Members of values-based firms often take a leadership role in promoting sustainability-related initiatives through bar associations and local organizations. An associate at Ballard Spahr helped form the climate change and sustainable development committee within the National Asian Pacific American Bar Association, and partner Robert McKinstry of the firm serves as vice chair of a comparable committee at the ABA. Robert Meyer at Porter Wright co-chairs the Columbus Bar Green Initiative, and a partner at the Manko firm co-chairs Philadelphia mayor’s Sustainability Advisory Board. Bryan Schwartz is corporate social responsibility officer for Chicagoland’s Young Presidents Organization.


Challenges in Implementation

Moving to a values-based sustainability framework and establishing internal programs to support it are not without challenges. “You need to assure attorney buy-in while maintaining a primary focus on client services,” notes Jonathan Furr, who helps lead the sustainability programs for Holland & Knight. “This means you must plan and prioritize and secure visible support and recognition from the top.”


According McKinstry, Ballard Spahr gained early backing for its environmental programs by focusing first on projects such as energy conservation, video conferencing, and waste and paper reduction that offered good financial savings.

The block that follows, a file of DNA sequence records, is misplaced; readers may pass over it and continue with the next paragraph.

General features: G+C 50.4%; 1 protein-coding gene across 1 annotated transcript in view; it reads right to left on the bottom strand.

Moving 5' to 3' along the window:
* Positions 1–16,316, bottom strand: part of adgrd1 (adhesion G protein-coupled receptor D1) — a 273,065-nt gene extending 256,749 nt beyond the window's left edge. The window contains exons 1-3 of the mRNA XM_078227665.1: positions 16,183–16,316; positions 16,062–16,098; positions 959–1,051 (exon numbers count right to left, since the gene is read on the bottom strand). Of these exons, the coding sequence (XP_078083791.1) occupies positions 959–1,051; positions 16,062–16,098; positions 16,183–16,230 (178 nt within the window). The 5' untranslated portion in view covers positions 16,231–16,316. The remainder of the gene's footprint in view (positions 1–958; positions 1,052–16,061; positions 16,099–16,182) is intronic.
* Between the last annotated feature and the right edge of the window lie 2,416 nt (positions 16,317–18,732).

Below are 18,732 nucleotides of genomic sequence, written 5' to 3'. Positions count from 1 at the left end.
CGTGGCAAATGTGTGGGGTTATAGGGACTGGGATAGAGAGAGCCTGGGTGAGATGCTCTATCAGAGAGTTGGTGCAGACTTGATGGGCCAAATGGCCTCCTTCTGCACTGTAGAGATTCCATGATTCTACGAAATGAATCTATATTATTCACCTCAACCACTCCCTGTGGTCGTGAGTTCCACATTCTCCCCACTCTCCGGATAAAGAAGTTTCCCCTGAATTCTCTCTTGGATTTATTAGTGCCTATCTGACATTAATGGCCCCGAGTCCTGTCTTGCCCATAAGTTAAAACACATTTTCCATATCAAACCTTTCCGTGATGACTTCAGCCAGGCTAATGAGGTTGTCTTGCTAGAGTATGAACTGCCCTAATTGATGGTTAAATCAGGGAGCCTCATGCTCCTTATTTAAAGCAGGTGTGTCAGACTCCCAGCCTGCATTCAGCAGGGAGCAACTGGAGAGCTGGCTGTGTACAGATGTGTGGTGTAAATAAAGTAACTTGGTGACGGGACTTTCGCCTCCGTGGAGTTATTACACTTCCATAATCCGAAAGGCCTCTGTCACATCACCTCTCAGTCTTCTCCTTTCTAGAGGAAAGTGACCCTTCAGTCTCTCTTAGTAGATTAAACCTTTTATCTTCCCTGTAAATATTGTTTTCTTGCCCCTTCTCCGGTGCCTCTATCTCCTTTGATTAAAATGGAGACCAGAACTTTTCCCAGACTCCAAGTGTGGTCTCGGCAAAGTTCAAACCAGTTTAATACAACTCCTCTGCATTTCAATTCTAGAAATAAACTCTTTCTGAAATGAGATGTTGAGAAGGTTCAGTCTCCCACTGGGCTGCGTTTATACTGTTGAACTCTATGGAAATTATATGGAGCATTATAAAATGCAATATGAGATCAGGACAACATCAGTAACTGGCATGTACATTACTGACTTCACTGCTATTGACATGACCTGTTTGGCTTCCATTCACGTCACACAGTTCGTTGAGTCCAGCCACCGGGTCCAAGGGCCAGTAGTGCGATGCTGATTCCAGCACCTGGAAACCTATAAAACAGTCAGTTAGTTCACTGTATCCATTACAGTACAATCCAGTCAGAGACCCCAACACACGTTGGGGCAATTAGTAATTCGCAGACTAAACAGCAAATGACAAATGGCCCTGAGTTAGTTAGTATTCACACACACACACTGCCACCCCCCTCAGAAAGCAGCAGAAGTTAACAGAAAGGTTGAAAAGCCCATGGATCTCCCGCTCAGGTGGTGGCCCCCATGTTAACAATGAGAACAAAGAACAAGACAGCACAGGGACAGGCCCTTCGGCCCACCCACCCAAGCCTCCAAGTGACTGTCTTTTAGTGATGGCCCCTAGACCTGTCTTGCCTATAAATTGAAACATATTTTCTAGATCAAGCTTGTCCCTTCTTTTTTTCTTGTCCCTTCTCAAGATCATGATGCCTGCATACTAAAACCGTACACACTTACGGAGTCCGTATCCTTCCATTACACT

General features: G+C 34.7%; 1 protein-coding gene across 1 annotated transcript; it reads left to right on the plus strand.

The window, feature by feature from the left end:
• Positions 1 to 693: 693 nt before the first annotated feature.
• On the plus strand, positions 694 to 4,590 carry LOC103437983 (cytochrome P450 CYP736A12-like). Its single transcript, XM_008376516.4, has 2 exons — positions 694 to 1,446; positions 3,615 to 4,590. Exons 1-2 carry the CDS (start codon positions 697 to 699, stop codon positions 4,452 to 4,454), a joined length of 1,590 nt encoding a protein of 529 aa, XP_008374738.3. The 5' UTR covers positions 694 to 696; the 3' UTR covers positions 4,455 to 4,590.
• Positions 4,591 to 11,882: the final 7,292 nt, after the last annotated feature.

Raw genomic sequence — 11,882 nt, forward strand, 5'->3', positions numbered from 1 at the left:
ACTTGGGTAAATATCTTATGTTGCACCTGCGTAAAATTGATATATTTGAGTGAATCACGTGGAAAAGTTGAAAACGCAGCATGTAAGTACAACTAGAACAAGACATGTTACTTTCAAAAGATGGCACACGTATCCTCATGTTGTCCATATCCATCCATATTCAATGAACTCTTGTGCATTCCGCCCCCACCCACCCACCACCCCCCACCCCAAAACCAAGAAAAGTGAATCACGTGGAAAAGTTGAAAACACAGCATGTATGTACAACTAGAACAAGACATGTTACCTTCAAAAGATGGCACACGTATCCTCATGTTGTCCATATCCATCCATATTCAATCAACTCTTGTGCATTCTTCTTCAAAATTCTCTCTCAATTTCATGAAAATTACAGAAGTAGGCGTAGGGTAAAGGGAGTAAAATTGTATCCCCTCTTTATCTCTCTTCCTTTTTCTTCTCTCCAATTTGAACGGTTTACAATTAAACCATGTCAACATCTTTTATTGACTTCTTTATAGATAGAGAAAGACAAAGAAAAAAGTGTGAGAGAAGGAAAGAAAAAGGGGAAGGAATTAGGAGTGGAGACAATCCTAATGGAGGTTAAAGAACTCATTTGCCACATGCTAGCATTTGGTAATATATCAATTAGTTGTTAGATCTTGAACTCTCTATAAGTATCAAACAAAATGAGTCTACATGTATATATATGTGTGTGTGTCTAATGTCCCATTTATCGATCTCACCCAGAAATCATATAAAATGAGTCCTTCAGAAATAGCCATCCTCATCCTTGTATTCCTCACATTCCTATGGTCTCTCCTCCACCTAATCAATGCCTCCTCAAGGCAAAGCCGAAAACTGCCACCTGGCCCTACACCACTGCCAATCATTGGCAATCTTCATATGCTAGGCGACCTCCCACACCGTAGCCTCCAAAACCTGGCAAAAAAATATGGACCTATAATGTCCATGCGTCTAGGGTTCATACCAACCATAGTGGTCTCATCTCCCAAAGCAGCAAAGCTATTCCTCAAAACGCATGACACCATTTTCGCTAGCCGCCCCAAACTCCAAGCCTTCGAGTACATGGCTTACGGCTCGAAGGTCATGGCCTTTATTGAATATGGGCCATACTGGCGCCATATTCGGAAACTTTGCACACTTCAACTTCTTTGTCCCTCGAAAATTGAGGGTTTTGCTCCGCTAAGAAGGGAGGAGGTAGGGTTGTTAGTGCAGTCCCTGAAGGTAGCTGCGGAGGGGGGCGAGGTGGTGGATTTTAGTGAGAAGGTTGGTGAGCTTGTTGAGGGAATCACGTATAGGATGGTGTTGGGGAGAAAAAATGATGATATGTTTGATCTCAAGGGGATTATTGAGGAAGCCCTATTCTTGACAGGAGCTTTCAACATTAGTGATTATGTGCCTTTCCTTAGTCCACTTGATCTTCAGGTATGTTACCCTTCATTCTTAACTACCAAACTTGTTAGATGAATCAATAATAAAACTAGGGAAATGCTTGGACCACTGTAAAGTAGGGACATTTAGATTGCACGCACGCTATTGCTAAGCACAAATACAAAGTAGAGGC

Carolyn Kaplan, the CSO at Nixon Peabody, agrees that programs should be structured so people can volunteer without feeling stretched. To assure initiatives are implemented efficiently and smoothly, she carefully plans them and tests them locally before rolling them out firm-wide with top management’s support. Added Kaplan: “One of the biggest obstacles is changing behavior. While most people are receptive to our initiatives, habits can be difficult to break. You have to focus on education and re-education to be successful,” she said.


Meyer, who has helped drive environmental programs at Porter Wright, concurred that education is key. “It is essential to communicate about the how and why of these programs in a creative way to gain support,” he said. The novel Cleveland Browns example mentioned above was the handiwork of his team. Meyer also drew on the firm’s IT and facilities management staff to keep the time demands on professional staff at a reasonable level—a strategy other large firms also use. Meyer addressed another problem commonly faced by firms with environmental programs—the fact that landlords control many of the energy and waste handling activities. The firm collaborated with their local building management firm in Columbus to establish a building-wide program covering these activities. McKinstry acknowledged that Ballard had also faced the tenancy problem and found it important that environmental, energy and recycling issues be considered when the firm negotiated the leases for its office space.